Excerpt from “The Spirituality of Imperfection” by Ernest Kurtz
The classic literature on spirituality suggests a more ancient image for the spiritual life-that of building, in which our life’s time is occupied in the construction of a spiritual edifice, a kind of “home.” The rich metaphor of architecture offers several advantages. It invites thinking in terms of tools, materials, and choices: Which tools, which materials do we choose to use in shaping our spiritual abode? Building also requires a plan, or at least planning, and so thinking-how and what one chooses to see-makes a difference to the outcome. And finally, although the task of construction is laborious, mistakes can be undone, and what is learned from them can be used to improve the structure as a whole.
While both growth and building add useful shades of meaning to the experience of spirituality, the spirituality of imperfection offers an alternative image for the spiritual life: that of journey. And the practice of storytelling brings the metaphor of journey to life, for the narrative format of “what we used to be like, what happened, and what we are like now” suggests the particular kind of journey that is a pilgrimage. That “plot” bestows on the storyteller the “identity” revealed by the story, the identity of the kind of “journeyer” who is a pilgrim.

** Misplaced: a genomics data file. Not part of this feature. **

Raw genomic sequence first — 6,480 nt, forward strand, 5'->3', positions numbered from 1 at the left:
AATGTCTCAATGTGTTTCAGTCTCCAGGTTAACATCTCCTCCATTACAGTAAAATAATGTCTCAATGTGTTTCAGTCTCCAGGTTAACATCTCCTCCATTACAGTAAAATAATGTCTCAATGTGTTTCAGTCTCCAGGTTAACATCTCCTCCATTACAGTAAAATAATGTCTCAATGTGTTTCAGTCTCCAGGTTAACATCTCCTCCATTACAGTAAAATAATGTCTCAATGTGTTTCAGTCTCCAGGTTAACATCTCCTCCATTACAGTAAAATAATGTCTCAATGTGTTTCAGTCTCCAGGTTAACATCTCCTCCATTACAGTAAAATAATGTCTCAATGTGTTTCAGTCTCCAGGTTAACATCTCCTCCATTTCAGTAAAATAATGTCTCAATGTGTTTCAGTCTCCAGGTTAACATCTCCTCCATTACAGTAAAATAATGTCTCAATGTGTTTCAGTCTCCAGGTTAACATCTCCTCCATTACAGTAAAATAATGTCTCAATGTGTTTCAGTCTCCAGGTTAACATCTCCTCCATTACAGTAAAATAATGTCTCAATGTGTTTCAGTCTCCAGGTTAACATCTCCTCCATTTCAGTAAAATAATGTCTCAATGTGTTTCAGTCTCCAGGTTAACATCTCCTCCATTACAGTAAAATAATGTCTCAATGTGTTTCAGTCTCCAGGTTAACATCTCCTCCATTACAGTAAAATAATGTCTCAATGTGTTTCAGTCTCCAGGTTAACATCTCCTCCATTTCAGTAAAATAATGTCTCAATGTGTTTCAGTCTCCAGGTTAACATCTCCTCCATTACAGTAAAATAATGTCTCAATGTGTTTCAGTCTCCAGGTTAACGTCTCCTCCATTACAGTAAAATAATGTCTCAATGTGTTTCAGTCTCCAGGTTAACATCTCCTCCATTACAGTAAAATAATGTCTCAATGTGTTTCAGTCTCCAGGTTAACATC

The pilgrimage metaphor conveys spirituality’s open-endedness by reinforcing the essential distinction between confident certainty and the mysteries of uncertainty. A pilgrimage involves not a settled and determined lockstep march to a fixed point, but a winding, turning, looping, crisscrossing, occasionally backtracking peregrination-the ancient name for “pilgrimage” that conveys its wandering essence. It is no accident that Bill Wilson’s favorite image, repeated literally thousands of times in letters to people who sought his advice, depicted sobriety as “a kind of Pilgrim’s Progress.” “We claim spiritual progress rather than spiritual perfection,” reminds the A.A. Big Book.
The paramount discovery gradually dawns as the pilgrimage continues-the realization that the ultimate goal you seek is not some reality “out there,” but the awakening of an identity that lies within.
“Our destination is never a place, but rather a new way of looking at things,” writer Henry Miller noted. Such a destination fits T. S. Eliot’s description in concluding Little Gidding, “We shall not cease from exploration and the end of all our exploring will be to arrive where we started and know the place for the first time.”
The goal of the pilgrimage that is spirituality is, simply, to keep moving-spiritually–one step at a time. Or as Confucius said, “It does not matter how slowly you go, so long as you do not stop.”